Mahmoud Abbas’ exit from the Palestinian Authority is long overdue

What’s more pathetic: Palestinian Authority President Mahmoud Abbas’ latest blast of ugly anti-Semitism, or the hopes that the global community has long invested in him as a true Israeli partner for peace?

If, as Albert Einstein reportedly said, insanity is “doing the same thing over and over again and expecting different results,” than U.S. and Western investments in Abbas over the years seem to fit the bill.

When, however, even the New York Times editorial board — which almost never misses an opportunity to blame the Israeli-Palestinian conflict on Israel — writes that Abbas’ vile words showed that it’s “time for him to leave office,” then perhaps Western elites are beginning to see the light.

“The Jews who moved to Eastern and Western Europe had been subjected to a massacre by one country or another every 10 to 15 years, since the 11th century and until the Holocaust in Germany,” the 82-year-old Abbas declared in an April 30 address.

“They say it was happening because they are Jews,” Abbas said. But, he explained, “the anti-Jewish [sentiment] was not because of their religion, but because of their function in society, which had to do with usury, banks, and so on.”

Ah, the old tripe, the ancient blood libel about unscrupulous Jews: they brought the pogroms and Holocaust on themselves by charging outrageous interest on the money they lent through the banks they owned.

Abbas also questioned, as he’s done before, the Jewish connection to Israel. “[T]heir narrative about coming to this country because of their longing for Zion, or whatever — we’re tired of hearing this,” he said. “The truth is that this is a colonialist enterprise, aimed at planting a foreign body in this region.” Of Ashkenazi Jews, he said, they’re not Semitic and “have no relation to Semitic people.”

Shocked? Surprised? You shouldn’t be, for Abbas’ comments were par for the course over his long career, however much Western leaders refused to acknowledge the reality and ramifications of his hatreds.

In his doctoral dissertation, Abbas questioned whether the Jews killed in the Holocaust really numbered six million and he described a “secret relationship between Nazism and Zionism” through which Germany worked with Jews to settle them in Palestine in hopes of creating a Jewish state.

In 2016, Abbas told the European Parliament that Israel’s rabbis urge its government to poison the water of Palestinians, resurrecting a blood libel that Jews poison non-Jews. Adapting still another blood libel, Palestinian leaders often charge that Jews kill Palestinian children and use their blood to make Passover matzah.

To this day, Abbas has refused to acknowledge that Israel is a Jewish state, notwithstanding both the Jewish roots in the land that date back thousands of years as well as Israel’s necessity in a Jew-hating world.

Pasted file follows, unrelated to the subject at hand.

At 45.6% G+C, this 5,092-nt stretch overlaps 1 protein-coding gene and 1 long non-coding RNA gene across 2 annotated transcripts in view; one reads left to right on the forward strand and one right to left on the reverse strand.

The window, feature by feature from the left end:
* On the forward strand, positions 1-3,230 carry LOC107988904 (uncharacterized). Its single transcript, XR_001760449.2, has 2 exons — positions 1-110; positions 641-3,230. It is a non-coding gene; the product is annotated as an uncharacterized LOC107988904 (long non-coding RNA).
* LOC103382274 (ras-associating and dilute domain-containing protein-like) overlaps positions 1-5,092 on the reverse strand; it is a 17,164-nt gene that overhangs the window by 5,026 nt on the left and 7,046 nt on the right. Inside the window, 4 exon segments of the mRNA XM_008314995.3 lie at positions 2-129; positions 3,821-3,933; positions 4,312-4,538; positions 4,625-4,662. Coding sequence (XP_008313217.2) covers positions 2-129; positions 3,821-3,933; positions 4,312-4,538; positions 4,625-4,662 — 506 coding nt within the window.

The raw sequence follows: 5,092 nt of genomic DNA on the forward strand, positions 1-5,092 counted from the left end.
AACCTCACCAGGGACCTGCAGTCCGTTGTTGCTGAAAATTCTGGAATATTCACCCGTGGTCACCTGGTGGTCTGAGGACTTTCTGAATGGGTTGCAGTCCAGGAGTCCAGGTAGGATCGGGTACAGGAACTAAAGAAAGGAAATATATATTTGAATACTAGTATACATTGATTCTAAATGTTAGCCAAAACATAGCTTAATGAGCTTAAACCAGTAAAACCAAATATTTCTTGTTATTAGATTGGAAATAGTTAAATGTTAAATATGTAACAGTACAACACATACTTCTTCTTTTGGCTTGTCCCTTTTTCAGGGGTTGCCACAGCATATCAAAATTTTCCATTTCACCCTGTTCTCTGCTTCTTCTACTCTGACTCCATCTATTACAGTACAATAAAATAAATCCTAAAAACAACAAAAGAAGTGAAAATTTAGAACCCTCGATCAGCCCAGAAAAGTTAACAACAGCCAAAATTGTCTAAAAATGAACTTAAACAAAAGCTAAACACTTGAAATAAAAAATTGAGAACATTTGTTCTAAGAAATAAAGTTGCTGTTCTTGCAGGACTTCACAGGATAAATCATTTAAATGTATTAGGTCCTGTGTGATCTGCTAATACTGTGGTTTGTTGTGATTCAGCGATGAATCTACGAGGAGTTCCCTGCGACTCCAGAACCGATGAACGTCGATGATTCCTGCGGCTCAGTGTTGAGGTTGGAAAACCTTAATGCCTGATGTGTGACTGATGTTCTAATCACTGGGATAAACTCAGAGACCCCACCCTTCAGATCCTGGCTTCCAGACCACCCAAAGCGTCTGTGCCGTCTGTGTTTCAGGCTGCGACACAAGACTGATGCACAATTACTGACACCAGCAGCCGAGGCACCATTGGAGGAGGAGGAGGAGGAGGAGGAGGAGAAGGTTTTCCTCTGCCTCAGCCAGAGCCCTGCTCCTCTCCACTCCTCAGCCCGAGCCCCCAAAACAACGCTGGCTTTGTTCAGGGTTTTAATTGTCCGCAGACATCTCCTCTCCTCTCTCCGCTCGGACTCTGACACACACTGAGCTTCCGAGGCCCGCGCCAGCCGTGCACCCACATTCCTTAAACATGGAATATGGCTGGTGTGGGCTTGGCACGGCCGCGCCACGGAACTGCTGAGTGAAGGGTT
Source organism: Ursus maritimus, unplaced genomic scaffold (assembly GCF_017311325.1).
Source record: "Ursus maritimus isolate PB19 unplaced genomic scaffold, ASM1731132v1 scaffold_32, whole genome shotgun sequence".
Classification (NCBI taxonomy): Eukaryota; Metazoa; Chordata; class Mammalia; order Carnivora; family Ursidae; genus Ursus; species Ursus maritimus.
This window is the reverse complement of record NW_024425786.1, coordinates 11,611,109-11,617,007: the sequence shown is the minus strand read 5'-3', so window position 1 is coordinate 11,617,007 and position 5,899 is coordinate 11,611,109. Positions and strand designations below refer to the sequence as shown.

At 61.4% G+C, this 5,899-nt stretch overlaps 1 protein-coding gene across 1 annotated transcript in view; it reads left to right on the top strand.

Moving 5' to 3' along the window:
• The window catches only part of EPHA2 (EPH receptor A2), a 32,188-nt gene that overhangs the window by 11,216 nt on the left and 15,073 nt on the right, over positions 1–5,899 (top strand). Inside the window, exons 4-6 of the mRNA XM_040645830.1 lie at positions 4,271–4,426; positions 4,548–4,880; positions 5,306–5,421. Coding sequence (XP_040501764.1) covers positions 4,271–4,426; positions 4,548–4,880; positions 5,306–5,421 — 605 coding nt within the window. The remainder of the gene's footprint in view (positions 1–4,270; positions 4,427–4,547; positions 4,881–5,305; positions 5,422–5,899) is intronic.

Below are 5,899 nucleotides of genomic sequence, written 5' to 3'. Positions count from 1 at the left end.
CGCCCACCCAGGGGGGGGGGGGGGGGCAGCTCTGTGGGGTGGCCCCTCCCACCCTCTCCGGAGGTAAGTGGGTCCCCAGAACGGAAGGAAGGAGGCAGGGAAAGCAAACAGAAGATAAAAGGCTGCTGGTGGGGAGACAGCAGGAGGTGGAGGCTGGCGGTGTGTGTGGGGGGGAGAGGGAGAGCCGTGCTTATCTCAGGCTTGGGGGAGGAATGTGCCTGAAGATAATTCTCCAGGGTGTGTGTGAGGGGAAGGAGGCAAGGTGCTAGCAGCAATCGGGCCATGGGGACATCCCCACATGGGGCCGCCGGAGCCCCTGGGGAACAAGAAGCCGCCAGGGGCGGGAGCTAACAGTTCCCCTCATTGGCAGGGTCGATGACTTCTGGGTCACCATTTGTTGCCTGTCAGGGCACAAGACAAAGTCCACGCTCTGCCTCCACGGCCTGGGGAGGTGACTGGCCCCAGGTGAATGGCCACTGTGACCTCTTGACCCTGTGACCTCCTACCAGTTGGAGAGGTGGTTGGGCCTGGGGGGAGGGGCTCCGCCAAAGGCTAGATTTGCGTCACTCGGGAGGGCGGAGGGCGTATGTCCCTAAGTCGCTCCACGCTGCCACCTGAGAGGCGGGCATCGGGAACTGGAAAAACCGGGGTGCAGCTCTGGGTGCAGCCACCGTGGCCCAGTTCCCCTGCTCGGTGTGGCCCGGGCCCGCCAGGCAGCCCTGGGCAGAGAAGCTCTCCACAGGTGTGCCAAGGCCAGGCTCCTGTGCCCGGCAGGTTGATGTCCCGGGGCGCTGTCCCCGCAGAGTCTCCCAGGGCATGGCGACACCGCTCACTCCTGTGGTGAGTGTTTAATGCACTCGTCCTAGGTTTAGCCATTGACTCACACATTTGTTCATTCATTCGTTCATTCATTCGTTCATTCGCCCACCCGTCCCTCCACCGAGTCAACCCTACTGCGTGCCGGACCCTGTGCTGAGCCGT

Abbas praises the Palestinian terrorists who die as “martyrs,” meets with terrorists upon their release from Israeli prison, and refuses U.S. demands that the Palestinian Authority stop paying generous monthly stipends to imprisoned Palestinian terrorists or to the families of those who die while trying to kill others.

The monthly stipends reportedly range from $368 for a terrorist jailed for up to three years to $3,400 for one sentenced to at least 30 years — the latter of which is the same amount that goes to the families of “martyred” terrorists. To put those figures in perspective, the average Palestinian makes $300 per month.

“They are our children, and they are our families,” Abbas said earlier this year in reference to “martyred” Palestinian terrorists. They honor us, and we will continue to pay them before the living.”

Abbas’ departure is long overdue not just from Israel’s perspective but from a Palestinian one as well. Elected to the Palestinian Authority presidency for a four-year term in 2005, he has refused to hold another election, choosing to remain in office and make a mockery of Palestinian democratic pretensions.

He has tried to curb dissent by arresting those who criticize his government, and his Palestinian Authority is rife with corruption that lines the pockets of its leaders while ill-serving its people. That helps explain why, in a poll this spring, 68 percent of Palestinians said they wanted him to resign.

With the Times’ editorialists beginning to recognize reality, perhaps the rest of us can acknowledge that Israel has no partner for peace — and that, through no fault of its own, it’s consigned to manage the Israeli-Palestinian conflict rather than solve it.

Lawrence J. Haas is a senior fellow at the American Foreign Policy Council. He is the author of, most recently, Harry and Arthur: Truman, Vandenberg, and the Partnership That Created the Free World. He served previously as communications director for Vice President Al Gore.


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